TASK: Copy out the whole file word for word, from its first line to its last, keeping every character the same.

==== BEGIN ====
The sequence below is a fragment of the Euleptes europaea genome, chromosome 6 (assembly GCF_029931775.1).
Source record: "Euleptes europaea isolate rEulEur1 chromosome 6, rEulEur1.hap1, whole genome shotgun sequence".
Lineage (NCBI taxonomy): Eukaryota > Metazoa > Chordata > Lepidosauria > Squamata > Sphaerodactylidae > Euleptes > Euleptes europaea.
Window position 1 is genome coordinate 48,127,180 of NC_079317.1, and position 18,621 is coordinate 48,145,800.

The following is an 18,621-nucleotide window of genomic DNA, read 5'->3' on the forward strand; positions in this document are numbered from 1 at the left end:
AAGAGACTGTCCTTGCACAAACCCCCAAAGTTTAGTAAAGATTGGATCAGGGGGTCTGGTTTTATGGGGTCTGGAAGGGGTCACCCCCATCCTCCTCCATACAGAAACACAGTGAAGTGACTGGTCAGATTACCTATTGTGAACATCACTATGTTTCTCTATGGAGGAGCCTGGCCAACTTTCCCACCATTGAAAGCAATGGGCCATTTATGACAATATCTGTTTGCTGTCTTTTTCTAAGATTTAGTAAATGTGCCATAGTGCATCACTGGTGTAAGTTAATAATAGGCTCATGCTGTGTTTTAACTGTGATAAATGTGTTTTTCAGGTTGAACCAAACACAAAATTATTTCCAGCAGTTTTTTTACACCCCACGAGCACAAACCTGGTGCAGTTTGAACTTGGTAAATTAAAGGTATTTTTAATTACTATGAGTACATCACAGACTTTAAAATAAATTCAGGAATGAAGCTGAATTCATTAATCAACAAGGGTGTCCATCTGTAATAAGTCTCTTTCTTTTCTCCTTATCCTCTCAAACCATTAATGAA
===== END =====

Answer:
The sequence below is a fragment of the Euleptes europaea genome, chromosome 6 (assembly GCF_029931775.1).
Source record: "Euleptes europaea isolate rEulEur1 chromosome 6, rEulEur1.hap1, whole genome shotgun sequence".
Lineage (NCBI taxonomy): Eukaryota > Metazoa > Chordata > Lepidosauria > Squamata > Sphaerodactylidae > Euleptes > Euleptes europaea.
Window position 1 is genome coordinate 48,127,180 of NC_079317.1, and position 18,621 is coordinate 48,145,800.

The following is an 18,621-nucleotide window of genomic DNA, read 5'->3' on the forward strand; positions in this document are numbered from 1 at the left end:
AAGAGACTGTCCTTGCACAAACCCCCAAAGTTTAGTAAAGATTGGATCAGGGGGTCTGGTTTTATGGGGTCTGGAAGGGGTCACCCCCATCCTCCTCCATACAGAAACACAGTGAAGTGACTGGTCAGATTACCTATTGTGAACATCACTATGTTTCTCTATGGAGGAGCCTGGCCAACTTTCCCACCATTGAAAGCAATGGGCCATTTATGACAATATCTGTTTGCTGTCTTTTTCTAAGATTTAGTAAATGTGCCATAGTGCATCACTGGTGTAAGTTAATAATAGGCTCATGCTGTGTTTTAACTGTGATAAATGTGTTTTTCAGGTTGAACCAAACACAAAATTATTTCCAGCAGTTTTTTTACACCCCACGAGCACAAACCTGGTGCAGTTTGAACTTGGTAAATTAAAGGTATTTTTAATTACTATGAGTACATCACAGACTTTAAAATAAATTCAGGAATGAAGCTGAATTCATTAATCAACAAGGGTGTCCATCTGTAATAAGTCTCTTTCTTTTCTCCTTATCCTCTCAAACCATTAATGAA